Two weeks after the slaughter at the Marikana platinum mine shocked South Africa, police fired tear gas and rubber bullets to disperse striking miners at a gold mine near Johannesburg Monday, the latest outbreak in a wave of labor militancy spreading from platinum mining into other parts of the sector.
The police killing of 34 striking miners at Lonmin's Marikana mine on Aug. 16 was the deadliest security incident since the end of white-minority rule in 1994.
The Marikana shooting has rocked South Africa and marred the image of the continent's biggest economy, as the full extent of a breakdown in labor relations in the mining sector becomes apparent. World platinum prices have risen more than 10 percent since the shooting.
In Monday's incident, mine owner Gold One International Ltd (AU: GDO) told Reuters about 60 workers at its Modder East site, 30 miles east of Johannesburg, went on a wildcat strike, blocking half its employees from reporting for their shifts.
"The group, however, refused to disperse. The South African Police Service had to use tear gas and rubber bullets to disperse the group," it said in a statement.
Police spokeswoman Pinky Tsinyane said four people were injured in what she described as a "shoot-out" between protesting ex-miners, miners and security guards.
"Police are investigating a case of attempted murder," she said, adding that four arrests had been made. "We understand that the ex-miners were assaulting the miners who were coming to work this morning."
Gold One said Monday's protest stemmed from a June strike that led to the dismissal of many workers, the Wall Street Journal reported. The dismissed workers were joined by workers from a nearby mine previously owned by Aurora Empowerment Systems, which Gold One is buying.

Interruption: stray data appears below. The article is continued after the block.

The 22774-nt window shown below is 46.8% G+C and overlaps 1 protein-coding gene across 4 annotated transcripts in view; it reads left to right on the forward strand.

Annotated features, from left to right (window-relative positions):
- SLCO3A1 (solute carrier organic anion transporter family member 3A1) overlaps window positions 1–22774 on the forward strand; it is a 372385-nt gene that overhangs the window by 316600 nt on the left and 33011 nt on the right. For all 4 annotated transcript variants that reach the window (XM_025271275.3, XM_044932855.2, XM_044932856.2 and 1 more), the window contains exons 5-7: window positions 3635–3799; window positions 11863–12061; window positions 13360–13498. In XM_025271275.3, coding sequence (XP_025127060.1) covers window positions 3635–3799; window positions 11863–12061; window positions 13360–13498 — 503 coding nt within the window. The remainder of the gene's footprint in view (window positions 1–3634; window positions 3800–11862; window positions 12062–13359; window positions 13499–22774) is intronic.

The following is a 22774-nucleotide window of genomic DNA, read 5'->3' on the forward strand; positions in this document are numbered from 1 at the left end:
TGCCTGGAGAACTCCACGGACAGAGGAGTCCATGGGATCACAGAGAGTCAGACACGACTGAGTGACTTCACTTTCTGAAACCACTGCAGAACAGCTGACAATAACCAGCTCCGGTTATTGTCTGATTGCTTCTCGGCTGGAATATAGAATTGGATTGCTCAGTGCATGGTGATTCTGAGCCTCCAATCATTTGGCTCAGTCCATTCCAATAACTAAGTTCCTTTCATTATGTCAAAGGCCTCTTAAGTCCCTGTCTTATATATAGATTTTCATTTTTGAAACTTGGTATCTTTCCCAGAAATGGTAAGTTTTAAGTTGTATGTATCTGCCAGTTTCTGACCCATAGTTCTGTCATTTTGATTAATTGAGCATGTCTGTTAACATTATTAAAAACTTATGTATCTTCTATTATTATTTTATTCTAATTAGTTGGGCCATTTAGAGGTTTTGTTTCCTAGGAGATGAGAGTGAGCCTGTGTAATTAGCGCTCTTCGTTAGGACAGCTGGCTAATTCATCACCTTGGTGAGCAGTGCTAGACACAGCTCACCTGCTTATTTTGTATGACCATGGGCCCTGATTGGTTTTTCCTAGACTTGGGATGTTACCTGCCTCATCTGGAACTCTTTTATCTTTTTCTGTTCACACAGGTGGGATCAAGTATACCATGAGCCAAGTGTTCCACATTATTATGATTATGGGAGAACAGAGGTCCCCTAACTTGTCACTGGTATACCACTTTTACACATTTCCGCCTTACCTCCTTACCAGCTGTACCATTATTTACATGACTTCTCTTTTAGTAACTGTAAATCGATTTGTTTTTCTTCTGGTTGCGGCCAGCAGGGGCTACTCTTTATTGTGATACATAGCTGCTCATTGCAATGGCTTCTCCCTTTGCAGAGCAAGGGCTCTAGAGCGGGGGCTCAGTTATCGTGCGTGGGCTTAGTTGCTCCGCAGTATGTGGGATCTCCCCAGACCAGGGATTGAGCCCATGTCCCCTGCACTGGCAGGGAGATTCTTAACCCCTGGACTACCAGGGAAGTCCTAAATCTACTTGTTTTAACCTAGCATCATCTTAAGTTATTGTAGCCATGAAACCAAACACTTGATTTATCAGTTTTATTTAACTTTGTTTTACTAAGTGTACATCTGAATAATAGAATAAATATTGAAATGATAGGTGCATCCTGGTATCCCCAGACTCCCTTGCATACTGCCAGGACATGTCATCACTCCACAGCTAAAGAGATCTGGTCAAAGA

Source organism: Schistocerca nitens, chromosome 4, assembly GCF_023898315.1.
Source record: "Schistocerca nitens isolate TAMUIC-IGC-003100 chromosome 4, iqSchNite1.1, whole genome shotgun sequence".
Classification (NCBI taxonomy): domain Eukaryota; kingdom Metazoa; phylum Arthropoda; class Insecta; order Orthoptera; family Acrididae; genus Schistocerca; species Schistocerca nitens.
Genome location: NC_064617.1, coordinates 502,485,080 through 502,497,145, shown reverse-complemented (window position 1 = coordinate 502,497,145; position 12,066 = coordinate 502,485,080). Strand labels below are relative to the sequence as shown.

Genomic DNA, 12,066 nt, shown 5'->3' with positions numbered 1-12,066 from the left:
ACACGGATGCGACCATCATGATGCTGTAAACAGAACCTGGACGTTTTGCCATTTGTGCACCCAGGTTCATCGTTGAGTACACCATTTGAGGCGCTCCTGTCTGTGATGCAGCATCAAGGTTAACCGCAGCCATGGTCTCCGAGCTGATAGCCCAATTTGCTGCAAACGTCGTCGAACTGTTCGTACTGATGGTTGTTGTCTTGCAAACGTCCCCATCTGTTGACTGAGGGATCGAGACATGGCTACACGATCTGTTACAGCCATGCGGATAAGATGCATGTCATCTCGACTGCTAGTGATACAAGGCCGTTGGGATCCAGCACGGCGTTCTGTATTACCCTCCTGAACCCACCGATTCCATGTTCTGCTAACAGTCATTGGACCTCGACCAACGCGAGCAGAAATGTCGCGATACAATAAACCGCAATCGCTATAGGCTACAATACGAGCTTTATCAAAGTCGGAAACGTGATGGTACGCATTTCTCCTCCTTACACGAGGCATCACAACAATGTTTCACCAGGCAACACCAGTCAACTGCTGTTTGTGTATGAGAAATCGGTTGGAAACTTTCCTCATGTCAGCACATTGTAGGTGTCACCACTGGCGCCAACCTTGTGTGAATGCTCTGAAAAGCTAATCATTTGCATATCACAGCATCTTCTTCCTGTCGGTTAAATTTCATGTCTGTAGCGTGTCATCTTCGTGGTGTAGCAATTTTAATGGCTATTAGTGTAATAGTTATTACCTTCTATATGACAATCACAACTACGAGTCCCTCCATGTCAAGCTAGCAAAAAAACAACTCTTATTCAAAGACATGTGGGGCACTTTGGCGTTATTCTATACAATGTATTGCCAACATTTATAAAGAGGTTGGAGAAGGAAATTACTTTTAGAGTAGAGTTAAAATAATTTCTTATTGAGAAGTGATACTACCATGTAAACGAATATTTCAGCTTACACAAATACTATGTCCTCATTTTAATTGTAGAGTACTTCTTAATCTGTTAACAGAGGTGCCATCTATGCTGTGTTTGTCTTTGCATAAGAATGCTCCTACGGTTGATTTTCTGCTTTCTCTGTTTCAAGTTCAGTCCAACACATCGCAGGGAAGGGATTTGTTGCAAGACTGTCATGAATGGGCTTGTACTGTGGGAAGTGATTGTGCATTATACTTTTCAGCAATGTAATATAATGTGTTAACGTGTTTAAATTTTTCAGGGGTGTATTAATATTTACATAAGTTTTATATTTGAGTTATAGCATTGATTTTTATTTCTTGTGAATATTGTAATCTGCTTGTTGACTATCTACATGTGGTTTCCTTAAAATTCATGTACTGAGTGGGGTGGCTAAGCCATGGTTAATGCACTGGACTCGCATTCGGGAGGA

Aurora was run by former President Nelson Mandela's grandson, Zondwa Mandela, and President Jacob Zuma's nephew, Khulubuse Zuma. The company was kicked off the property after it failed to pay workers and bills.
The current standoff at Gold One followed a visit on Thursday to the nearby workers community by expelled African National Congress Youth League leader Julius Malema, who was kicked out for sowing divisions within the ruling party. Malema, who has gained a wide following by accusing the new black elite of betraying the people, has threatened to make mines ungovernable, even as he has chastised Zuma for not doing enough to improve the situation.
In a separate dispute born of similar social conditions an illegal strike involving a quarter of the 46,000-strong workforce at the KCD East gold mine, owned by world No. 4 bullion producer Gold Fields, entered its third working day.
The Marikana unrest stemmed from a turf war in the platinum sector between the dominant National Union of Mineworkers and the upstart, militant Association of Mineworkers and Construction Union.
The government has been trying to broker a peace accord to cool off the feud before it does lasting damage to the platinum industry and spreads across a sector that accounts for 8 percent of South African output.